St-Gregory-the-DialogistThe wing of the ostrich is like the wings of the heron, and of the hawk (Job 39:13).

Who can be ignorant how much the heron and the hawk surpass all other birds in the swiftness of their flight?

But an ostrich has the likeness of their wing, but not the celerity of their flight.

For it cannot in truth rise from the ground, and raises its wings, in appearance as if to fly, but yet never raises itself from the earth in flying.

Thus, doubtless, are all hypocrites, who, while they simulate the conduct of the good, possess a resemblance of a holy appearance, but have no reality of holy conduct.

They have, in truth, wings for flight, in appearance, but in their doing they creep along the ground, because they spread their wings, by the semblance of sanctity, but, overwhelmed by the weight of secular cares, they are not at all raised from the earth.

For the Lord in reprobating the appearance of the Pharisees, reproves, as it were, the wing of the ostrich, which did one thing in action, and made a show of another in its colour; saying,

Woe unto you, Scribes and Pharisees, hypocrites; for ye are like unto whited sepulchres, which indeed appear beautiful to men outwardly, but are within full of dead men’s bones; even so do ye also outwardly appear righteous unto men, but within ye are full of covetousness and iniquity (Matthew 23:27-28).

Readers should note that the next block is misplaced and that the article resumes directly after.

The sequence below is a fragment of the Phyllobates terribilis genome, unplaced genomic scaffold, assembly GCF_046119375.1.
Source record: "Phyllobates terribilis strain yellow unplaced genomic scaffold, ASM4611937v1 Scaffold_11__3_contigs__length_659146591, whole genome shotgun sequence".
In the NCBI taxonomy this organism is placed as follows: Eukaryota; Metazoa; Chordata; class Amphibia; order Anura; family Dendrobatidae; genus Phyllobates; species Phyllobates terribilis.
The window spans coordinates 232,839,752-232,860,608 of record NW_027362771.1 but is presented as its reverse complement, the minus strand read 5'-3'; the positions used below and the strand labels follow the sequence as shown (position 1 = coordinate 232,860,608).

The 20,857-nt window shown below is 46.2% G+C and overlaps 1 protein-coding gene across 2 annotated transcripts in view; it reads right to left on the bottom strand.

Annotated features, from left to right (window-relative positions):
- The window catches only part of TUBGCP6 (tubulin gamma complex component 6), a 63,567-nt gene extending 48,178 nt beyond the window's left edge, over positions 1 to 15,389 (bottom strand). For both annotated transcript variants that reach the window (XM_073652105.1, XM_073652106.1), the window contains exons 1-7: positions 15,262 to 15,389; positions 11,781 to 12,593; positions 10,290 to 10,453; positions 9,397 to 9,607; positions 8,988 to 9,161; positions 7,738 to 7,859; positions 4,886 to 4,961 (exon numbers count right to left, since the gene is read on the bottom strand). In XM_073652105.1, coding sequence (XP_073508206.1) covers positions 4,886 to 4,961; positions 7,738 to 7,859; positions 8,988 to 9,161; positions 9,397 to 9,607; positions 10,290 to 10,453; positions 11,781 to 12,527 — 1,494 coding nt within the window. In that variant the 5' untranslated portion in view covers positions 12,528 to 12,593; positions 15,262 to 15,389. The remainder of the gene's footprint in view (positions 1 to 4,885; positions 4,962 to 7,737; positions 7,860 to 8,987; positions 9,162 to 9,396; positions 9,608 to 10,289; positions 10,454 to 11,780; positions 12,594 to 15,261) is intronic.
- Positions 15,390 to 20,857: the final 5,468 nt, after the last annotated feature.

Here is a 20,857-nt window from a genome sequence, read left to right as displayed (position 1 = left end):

As if He were saying: The beautiful show of your wings seems to raise you up, but the weight of your conduct weighs you down to the lowest depths. Of this weight it is said by the Prophet, Ye sons of men, how long will ye be heavy in heart? (Psalm 4:3).

The Lord promises that He will convert the hypocrisy of this ostrich, when He says by the Prophet; The beasts of the field shall honour Me, the dragons and the ostriches (Isaiah 43:20).

For what is expressed by the word ‘dragons,’ but minds openly wicked, which ever creep along the earth in most grovelling thoughts?

But what is designated by the word ‘ostriches,’ but those, who pretend that they are good, who retain a life of sanctity in appearance, as a wing for flight, but use it not in act?

The Lord, therefore, says that He is glorified by the dragon, or by the ostrich, because He frequently converts both the openly wicked, and the pretendedly good, to obey Him from their inmost thought.

Or certainly, the beasts of the field, that is the dragons and ostriches, glorify the Lord, when that Gentile people, which had before been a member of the devil in this world, exalts the faith which is in Him.

Gregory the Great (c.540-604): Reflections (Moralia) on Job, 31, 11 (on Job 39:13) @ Lectionary Central.

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